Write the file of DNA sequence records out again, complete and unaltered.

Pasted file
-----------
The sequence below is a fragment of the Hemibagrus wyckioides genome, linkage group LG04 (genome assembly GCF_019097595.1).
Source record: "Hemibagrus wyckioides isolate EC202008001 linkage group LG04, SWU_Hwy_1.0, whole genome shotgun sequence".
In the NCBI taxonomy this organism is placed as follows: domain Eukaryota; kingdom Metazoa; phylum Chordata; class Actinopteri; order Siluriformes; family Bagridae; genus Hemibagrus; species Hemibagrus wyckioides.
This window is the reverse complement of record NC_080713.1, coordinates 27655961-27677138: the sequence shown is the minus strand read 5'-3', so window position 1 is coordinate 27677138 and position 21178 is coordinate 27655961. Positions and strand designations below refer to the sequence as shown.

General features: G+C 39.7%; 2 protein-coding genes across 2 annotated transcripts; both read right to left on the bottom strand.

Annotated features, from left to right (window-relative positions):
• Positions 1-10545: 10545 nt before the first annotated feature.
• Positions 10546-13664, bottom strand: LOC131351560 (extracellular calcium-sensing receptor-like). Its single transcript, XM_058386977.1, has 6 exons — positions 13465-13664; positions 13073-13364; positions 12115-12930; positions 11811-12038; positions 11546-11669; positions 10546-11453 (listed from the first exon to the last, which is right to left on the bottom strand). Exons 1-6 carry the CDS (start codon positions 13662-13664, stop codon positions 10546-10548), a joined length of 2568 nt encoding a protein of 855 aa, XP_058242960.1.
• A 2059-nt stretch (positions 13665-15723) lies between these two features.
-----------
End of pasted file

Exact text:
The sequence below is a fragment of the Hemibagrus wyckioides genome, linkage group LG04 (genome assembly GCF_019097595.1).
Source record: "Hemibagrus wyckioides isolate EC202008001 linkage group LG04, SWU_Hwy_1.0, whole genome shotgun sequence".
In the NCBI taxonomy this organism is placed as follows: domain Eukaryota; kingdom Metazoa; phylum Chordata; class Actinopteri; order Siluriformes; family Bagridae; genus Hemibagrus; species Hemibagrus wyckioides.
This window is the reverse complement of record NC_080713.1, coordinates 27655961-27677138: the sequence shown is the minus strand read 5'-3', so window position 1 is coordinate 27677138 and position 21178 is coordinate 27655961. Positions and strand designations below refer to the sequence as shown.

General features: G+C 39.7%; 2 protein-coding genes across 2 annotated transcripts; both read right to left on the bottom strand.

Annotated features, from left to right (window-relative positions):
• Positions 1-10545: 10545 nt before the first annotated feature.
• Positions 10546-13664, bottom strand: LOC131351560 (extracellular calcium-sensing receptor-like). Its single transcript, XM_058386977.1, has 6 exons — positions 13465-13664; positions 13073-13364; positions 12115-12930; positions 11811-12038; positions 11546-11669; positions 10546-11453 (listed from the first exon to the last, which is right to left on the bottom strand). Exons 1-6 carry the CDS (start codon positions 13662-13664, stop codon positions 10546-10548), a joined length of 2568 nt encoding a protein of 855 aa, XP_058242960.1.
• A 2059-nt stretch (positions 13665-15723) lies between these two features.